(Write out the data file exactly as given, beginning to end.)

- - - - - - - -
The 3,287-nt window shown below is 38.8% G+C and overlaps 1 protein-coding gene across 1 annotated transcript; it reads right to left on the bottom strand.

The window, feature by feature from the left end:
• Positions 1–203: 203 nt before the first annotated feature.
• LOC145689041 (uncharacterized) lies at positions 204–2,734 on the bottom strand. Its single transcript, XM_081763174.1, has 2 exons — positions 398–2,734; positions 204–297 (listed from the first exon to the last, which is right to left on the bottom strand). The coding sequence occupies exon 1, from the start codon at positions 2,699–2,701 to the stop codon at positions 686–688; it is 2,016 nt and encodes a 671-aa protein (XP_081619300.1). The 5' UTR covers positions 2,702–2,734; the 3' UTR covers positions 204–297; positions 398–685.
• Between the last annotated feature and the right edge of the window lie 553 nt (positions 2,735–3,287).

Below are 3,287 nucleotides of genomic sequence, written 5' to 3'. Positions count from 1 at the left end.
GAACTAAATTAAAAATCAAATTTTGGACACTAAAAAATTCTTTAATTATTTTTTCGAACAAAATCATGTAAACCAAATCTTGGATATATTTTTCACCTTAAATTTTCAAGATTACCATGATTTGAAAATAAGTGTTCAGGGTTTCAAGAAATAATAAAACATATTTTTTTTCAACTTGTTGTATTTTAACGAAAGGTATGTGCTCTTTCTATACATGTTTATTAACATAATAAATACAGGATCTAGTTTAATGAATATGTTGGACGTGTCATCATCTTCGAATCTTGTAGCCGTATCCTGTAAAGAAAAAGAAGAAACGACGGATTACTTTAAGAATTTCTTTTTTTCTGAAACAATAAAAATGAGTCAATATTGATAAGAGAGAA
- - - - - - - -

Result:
The 3,287-nt window shown below is 38.8% G+C and overlaps 1 protein-coding gene across 1 annotated transcript; it reads right to left on the bottom strand.

The window, feature by feature from the left end:
• Positions 1–203: 203 nt before the first annotated feature.
• LOC145689041 (uncharacterized) lies at positions 204–2,734 on the bottom strand. Its single transcript, XM_081763174.1, has 2 exons — positions 398–2,734; positions 204–297 (listed from the first exon to the last, which is right to left on the bottom strand). The coding sequence occupies exon 1, from the start codon at positions 2,699–2,701 to the stop codon at positions 686–688; it is 2,016 nt and encodes a 671-aa protein (XP_081619300.1). The 5' UTR covers positions 2,702–2,734; the 3' UTR covers positions 204–297; positions 398–685.
• Between the last annotated feature and the right edge of the window lie 553 nt (positions 2,735–3,287).

Below are 3,287 nucleotides of genomic sequence, written 5' to 3'. Positions count from 1 at the left end.
GAACTAAATTAAAAATCAAATTTTGGACACTAAAAAATTCTTTAATTATTTTTTCGAACAAAATCATGTAAACCAAATCTTGGATATATTTTTCACCTTAAATTTTCAAGATTACCATGATTTGAAAATAAGTGTTCAGGGTTTCAAGAAATAATAAAACATATTTTTTTTCAACTTGTTGTATTTTAACGAAAGGTATGTGCTCTTTCTATACATGTTTATTAACATAATAAATACAGGATCTAGTTTAATGAATATGTTGGACGTGTCATCATCTTCGAATCTTGTAGCCGTATCCTGTAAAGAAAAAGAAGAAACGACGGATTACTTTAAGAATTTCTTTTTTTCTGAAACAATAAAAATGAGTCAATATTGATAAGAGAGAA